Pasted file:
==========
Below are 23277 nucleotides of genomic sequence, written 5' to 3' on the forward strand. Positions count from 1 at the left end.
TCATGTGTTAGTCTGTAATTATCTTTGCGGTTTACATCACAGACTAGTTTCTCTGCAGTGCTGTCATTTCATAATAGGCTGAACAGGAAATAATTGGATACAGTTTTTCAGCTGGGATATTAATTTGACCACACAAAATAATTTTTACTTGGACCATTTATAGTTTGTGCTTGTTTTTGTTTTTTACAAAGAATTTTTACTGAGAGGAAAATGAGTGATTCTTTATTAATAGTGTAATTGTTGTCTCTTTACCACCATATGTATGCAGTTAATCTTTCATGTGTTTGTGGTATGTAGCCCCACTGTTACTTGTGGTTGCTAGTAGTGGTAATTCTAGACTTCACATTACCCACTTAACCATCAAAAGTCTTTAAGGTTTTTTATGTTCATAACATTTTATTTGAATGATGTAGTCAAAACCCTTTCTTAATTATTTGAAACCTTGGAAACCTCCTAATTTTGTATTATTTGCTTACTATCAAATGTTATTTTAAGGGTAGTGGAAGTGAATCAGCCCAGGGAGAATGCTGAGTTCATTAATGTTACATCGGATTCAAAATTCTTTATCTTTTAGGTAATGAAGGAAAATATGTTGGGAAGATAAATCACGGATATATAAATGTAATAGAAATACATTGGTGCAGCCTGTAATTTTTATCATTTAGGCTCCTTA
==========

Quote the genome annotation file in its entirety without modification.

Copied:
Below are 23277 nucleotides of genomic sequence, written 5' to 3' on the forward strand. Positions count from 1 at the left end.
TCATGTGTTAGTCTGTAATTATCTTTGCGGTTTACATCACAGACTAGTTTCTCTGCAGTGCTGTCATTTCATAATAGGCTGAACAGGAAATAATTGGATACAGTTTTTCAGCTGGGATATTAATTTGACCACACAAAATAATTTTTACTTGGACCATTTATAGTTTGTGCTTGTTTTTGTTTTTTACAAAGAATTTTTACTGAGAGGAAAATGAGTGATTCTTTATTAATAGTGTAATTGTTGTCTCTTTACCACCATATGTATGCAGTTAATCTTTCATGTGTTTGTGGTATGTAGCCCCACTGTTACTTGTGGTTGCTAGTAGTGGTAATTCTAGACTTCACATTACCCACTTAACCATCAAAAGTCTTTAAGGTTTTTTATGTTCATAACATTTTATTTGAATGATGTAGTCAAAACCCTTTCTTAATTATTTGAAACCTTGGAAACCTCCTAATTTTGTATTATTTGCTTACTATCAAATGTTATTTTAAGGGTAGTGGAAGTGAATCAGCCCAGGGAGAATGCTGAGTTCATTAATGTTACATCGGATTCAAAATTCTTTATCTTTTAGGTAATGAAGGAAAATATGTTGGGAAGATAAATCACGGATATATAAATGTAATAGAAATACATTGGTGCAGCCTGTAATTTTTATCATTTAGGCTCCTTA